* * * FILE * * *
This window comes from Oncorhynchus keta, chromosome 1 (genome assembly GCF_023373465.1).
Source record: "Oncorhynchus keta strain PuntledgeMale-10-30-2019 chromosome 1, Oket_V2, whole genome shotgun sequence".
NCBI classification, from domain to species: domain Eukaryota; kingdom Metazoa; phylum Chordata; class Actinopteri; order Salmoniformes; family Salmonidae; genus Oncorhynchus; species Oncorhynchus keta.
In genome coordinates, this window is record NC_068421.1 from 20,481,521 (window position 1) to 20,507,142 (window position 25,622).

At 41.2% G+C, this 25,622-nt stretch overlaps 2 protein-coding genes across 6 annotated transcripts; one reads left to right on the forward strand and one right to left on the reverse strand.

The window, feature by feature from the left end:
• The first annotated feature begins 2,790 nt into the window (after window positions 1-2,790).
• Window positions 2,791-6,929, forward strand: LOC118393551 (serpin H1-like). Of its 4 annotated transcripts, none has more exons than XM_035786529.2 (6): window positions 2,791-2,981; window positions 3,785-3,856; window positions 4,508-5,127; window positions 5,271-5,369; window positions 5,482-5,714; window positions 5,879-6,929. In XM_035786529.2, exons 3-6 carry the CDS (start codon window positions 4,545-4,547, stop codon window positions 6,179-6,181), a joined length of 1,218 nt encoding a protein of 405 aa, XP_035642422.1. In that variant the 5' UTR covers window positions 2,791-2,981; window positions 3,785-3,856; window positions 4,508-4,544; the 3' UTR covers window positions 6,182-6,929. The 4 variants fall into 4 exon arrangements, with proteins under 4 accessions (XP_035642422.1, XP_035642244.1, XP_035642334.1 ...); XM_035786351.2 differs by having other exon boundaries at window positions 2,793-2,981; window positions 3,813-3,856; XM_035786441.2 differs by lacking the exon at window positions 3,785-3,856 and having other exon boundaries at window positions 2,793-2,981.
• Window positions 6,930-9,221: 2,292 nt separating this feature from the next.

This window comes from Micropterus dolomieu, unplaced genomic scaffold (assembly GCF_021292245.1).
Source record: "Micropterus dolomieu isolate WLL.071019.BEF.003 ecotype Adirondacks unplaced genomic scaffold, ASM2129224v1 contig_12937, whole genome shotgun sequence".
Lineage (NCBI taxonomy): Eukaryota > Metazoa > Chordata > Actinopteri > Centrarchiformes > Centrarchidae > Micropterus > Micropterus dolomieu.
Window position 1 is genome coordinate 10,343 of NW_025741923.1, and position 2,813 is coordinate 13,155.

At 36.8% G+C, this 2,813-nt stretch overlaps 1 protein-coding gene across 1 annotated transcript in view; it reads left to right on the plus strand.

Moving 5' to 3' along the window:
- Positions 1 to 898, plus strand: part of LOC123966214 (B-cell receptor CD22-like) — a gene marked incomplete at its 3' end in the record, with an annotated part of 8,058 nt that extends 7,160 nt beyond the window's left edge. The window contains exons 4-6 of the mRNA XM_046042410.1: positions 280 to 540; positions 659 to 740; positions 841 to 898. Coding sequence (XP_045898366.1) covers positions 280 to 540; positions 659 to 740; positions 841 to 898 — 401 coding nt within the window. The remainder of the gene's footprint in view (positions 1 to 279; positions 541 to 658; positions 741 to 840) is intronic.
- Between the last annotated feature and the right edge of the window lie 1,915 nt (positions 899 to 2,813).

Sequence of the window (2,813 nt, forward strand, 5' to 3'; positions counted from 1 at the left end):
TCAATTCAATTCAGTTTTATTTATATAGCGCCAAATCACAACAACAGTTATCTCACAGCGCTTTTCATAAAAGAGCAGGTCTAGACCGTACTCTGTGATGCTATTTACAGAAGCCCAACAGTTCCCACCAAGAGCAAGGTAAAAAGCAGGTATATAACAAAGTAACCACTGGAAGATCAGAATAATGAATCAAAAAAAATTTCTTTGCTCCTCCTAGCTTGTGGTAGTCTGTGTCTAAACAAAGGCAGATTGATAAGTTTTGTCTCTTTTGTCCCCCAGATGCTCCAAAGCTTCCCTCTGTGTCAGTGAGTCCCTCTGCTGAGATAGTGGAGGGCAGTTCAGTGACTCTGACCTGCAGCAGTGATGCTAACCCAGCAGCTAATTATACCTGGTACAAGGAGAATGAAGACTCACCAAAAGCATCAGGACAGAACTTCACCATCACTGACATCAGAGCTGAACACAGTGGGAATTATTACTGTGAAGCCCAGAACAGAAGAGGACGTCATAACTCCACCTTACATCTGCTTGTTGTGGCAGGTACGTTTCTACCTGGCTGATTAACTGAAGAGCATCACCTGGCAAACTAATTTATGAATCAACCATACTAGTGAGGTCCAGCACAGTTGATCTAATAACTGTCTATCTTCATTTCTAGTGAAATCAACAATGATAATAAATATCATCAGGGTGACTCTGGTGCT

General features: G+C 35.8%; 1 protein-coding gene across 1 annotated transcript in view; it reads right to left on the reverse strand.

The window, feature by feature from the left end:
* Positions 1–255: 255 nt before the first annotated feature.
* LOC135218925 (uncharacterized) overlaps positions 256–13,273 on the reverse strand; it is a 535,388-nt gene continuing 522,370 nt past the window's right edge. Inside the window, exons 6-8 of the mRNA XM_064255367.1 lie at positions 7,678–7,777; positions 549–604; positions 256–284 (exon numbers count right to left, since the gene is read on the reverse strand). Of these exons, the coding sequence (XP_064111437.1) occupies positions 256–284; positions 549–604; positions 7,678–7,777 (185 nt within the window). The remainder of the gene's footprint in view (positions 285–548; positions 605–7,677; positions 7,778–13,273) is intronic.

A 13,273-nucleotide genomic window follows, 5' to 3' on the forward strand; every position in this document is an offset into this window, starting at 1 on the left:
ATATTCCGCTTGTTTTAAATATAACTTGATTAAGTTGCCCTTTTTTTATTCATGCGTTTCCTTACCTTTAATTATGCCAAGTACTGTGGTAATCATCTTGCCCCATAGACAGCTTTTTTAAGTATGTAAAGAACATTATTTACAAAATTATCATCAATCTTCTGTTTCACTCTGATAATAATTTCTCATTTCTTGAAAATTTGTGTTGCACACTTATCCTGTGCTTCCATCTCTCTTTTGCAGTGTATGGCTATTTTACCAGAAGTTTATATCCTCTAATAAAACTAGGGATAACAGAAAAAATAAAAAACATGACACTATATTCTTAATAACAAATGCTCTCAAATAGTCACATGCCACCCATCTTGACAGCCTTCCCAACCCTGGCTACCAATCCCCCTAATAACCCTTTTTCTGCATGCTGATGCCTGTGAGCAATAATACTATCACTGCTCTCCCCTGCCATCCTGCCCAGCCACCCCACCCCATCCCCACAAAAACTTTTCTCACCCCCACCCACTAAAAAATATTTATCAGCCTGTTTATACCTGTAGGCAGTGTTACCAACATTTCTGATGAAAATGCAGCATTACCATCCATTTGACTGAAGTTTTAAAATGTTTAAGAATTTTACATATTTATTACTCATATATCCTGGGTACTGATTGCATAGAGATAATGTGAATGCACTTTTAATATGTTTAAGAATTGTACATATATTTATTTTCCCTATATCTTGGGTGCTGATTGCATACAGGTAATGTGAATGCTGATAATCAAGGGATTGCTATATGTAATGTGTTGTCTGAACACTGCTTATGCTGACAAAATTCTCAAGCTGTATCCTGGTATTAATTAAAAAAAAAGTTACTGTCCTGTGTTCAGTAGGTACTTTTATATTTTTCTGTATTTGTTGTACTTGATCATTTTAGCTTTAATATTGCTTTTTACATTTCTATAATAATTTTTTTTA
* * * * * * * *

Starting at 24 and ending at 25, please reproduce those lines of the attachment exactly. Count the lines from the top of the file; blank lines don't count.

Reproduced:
A 13,273-nucleotide genomic window follows, 5' to 3' on the forward strand; every position in this document is an offset into this window, starting at 1 on the left:
ATATTCCGCTTGTTTTAAATATAACTTGATTAAGTTGCCCTTTTTTTATTCATGCGTTTCCTTACCTTTAATTATGCCAAGTACTGTGGTAATCATCTTGCCCCATAGACAGCTTTTTTAAGTATGTAAAGAACATTATTTACAAAATTATCATCAATCTTCTGTTTCACTCTGATAATAATTTCTCATTTCTTGAAAATTTGTGTTGCACACTTATCCTGTGCTTCCATCTCTCTTTTGCAGTGTATGGCTATTTTACCAGAAGTTTATATCCTCTAATAAAACTAGGGATAACAGAAAAAATAAAAAACATGACACTATATTCTTAATAACAAATGCTCTCAAATAGTCACATGCCACCCATCTTGACAGCCTTCCCAACCCTGGCTACCAATCCCCCTAATAACCCTTTTTCTGCATGCTGATGCCTGTGAGCAATAATACTATCACTGCTCTCCCCTGCCATCCTGCCCAGCCACCCCACCCCATCCCCACAAAAACTTTTCTCACCCCCACCCACTAAAAAATATTTATCAGCCTGTTTATACCTGTAGGCAGTGTTACCAACATTTCTGATGAAAATGCAGCATTACCATCCATTTGACTGAAGTTTTAAAATGTTTAAGAATTTTACATATTTATTACTCATATATCCTGGGTACTGATTGCATAGAGATAATGTGAATGCACTTTTAATATGTTTAAGAATTGTACATATATTTATTTTCCCTATATCTTGGGTGCTGATTGCATACAGGTAATGTGAATGCTGATAATCAAGGGATTGCTATATGTAATGTGTTGTCTGAACACTGCTTATGCTGACAAAATTCTCAAGCTGTATCCTGGTATTAATTAAAAAAAAAGTTACTGTCCTGTGTTCAGTAGGTACTTTTATATTTTTCTGTATTTGTTGTACTTGATCATTTTAGCTTTAATATTGCTTTTTACATTTCTATAATAATTTTTTTTA